The new chairman of controversial payday lender Wonga has promised to clean up the company and ditch its “puppet” advertising campaign as he admitted it had made “serious mistakes”.
Andy Haste, former chief executive of More Than insurance group RSA, said the business needed to undergo “significant change” even though this would hit profits in the short term.
Mr Haste is to receive an annual salary of £500,000 over his first 18 months in the role, later falling to £300,000.
The position of chairman has been vacant since founder Errol Damelin stepped down earlier this year.
His appointment comes weeks after Wonga said it had agreed with regulators that it would pay £2.6 million in compensation after chasing struggling customers with fake legal letters to pressurise them into paying up.
Mr Haste said the company, which has been strongly criticised by MPs over interest rates of more than 5,000%, must review rates, fees and charges and no longer be seen as targeting “the young and the vulnerable”.
He said: “This is a sector and Wonga is a company that needs to go through significant change if it is to have a sustainable future.
“Some serious mistakes have been made. The company admitted those mistakes and it has apologised for those mistakes.
“Wonga has understandably faced a lot of criticism and I know that we need to repair our reputation and regain our right to be an accepted part of the financial services sector.”
The new chairman pointed to the rapid growth of the company, which has more than a million customers after being founded seven years ago to explain how “some of our systems, our processes, our controls, haven’t kept pace”.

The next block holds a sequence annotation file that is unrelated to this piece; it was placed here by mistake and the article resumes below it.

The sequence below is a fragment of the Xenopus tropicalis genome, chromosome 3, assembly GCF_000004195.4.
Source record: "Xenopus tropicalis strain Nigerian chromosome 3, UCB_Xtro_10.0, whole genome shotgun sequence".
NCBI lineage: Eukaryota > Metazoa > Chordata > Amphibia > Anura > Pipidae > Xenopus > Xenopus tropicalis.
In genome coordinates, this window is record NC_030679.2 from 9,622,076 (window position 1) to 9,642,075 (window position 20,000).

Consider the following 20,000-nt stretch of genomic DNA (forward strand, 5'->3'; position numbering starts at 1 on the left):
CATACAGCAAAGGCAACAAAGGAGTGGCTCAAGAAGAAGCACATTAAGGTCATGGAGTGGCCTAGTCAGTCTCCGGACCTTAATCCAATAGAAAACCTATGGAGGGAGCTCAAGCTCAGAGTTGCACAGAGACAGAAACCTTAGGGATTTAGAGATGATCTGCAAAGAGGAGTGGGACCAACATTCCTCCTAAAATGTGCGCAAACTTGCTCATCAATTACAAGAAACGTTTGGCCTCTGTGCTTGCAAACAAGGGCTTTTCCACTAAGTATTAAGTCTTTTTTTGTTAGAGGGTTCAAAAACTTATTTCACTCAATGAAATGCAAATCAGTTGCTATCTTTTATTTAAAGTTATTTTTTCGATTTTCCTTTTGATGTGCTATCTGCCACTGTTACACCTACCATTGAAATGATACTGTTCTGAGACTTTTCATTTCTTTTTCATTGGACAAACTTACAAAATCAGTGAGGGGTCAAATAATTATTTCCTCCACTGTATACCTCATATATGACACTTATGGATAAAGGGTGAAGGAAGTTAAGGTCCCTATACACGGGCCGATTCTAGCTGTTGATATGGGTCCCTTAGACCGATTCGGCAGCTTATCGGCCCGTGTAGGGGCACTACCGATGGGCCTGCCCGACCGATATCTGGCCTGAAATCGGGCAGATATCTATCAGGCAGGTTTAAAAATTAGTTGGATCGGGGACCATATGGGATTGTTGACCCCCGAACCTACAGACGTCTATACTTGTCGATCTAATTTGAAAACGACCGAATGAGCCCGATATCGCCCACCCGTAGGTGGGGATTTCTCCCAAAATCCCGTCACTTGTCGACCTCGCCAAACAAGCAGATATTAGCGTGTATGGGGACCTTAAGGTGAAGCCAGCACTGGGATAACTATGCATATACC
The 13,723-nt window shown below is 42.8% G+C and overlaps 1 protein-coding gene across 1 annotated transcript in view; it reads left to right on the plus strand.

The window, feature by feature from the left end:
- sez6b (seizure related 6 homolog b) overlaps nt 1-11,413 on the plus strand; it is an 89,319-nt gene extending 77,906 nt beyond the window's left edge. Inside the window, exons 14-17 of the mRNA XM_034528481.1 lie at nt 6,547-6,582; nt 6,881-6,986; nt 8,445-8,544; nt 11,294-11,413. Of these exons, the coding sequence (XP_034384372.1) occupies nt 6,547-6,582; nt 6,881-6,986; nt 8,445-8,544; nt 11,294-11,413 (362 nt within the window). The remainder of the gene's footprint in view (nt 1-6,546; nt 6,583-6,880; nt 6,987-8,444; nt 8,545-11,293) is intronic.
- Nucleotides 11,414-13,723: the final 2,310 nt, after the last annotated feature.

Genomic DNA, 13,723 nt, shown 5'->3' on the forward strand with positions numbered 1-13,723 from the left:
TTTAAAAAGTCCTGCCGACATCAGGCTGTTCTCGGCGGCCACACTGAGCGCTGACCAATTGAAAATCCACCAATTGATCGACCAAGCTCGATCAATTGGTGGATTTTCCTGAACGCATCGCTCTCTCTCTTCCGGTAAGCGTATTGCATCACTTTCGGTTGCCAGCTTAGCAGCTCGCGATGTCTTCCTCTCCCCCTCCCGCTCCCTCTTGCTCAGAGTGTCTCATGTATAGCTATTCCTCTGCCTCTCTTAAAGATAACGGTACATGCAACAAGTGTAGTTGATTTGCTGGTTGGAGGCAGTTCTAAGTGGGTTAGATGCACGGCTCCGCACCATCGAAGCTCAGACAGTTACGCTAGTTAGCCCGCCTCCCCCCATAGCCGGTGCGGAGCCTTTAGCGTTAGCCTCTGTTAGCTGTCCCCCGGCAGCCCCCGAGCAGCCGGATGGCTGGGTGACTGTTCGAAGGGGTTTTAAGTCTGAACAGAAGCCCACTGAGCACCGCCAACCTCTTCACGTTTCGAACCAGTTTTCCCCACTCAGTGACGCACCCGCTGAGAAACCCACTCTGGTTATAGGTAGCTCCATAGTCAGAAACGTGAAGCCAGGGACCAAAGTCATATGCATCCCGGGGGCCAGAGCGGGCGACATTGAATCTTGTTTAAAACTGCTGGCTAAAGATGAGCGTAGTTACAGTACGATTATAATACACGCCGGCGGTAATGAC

Mr Haste said a review of its customer base and products would ensure it was “only lending to people who can reasonably afford our loans”.
Wonga said it would also ensure all lending was carried out in a “responsible and transparent manner”, which would result in a tightening of its lending criteria.
The new chairman said he would bring in a culture of placing “fair treatment of customers at the heart of everything we do”.
Mr Haste said he was “very aware” of criticism of its current advertising and marketing campaign and said: “The puppets will be going.”
He said: “I am going to be reviewing all of our advertising and marketing to make sure that we don’t leave any impression that we are trying to influence or target the very young or the vulnerable.”
Mr Haste added: “Our goal is to deliver the original vision for Wonga - to provide short-term lending to the right customer in a responsible and transparent way.
“We will become a more customer-focused, and inevitably in the near term, a smaller and less profitable business.
“However, we are determined to make the necessary changes and serve our customers in the right way, to repair our reputation and become a business with a long-term future and an accepted place in the financial services industry.”
Mr Haste was chief executive at RSA from 2003 to 2011 and previously held the same position at AXA Sun Life. He is also senior independent director at ITV and senior independent deputy chairman of Lloyd’s of London.
Last week, the Church of England’s investment arm announced that it had severed ties with Wonga, which had been an embarrassment for the Archbishop of Canterbury after he spoke out against the payday lending industry.
Meanwhile, another of the UK’s largest payday lenders is to refund borrowers who received loans that exceeded its lending criteria.
The Money Shop has promised to pay more than £700,000 in interest and default charges to 6,247 customers after it was exposed for failing to ensure that proper checks took place to ensure that borrowers did not take on more than they could afford to pay back.
Investigators from the Office of Fair Trading raised concerns about Dollar, which owns the firm, and its lending decisions in February.
Dollar will contact all affected customers and expects to provide refunds totalling £79,000, with the remainder of borrowers having their outstanding balance reduced. The company has blamed a systems error for the mistakes, which cover a period between January 2013 and April this year.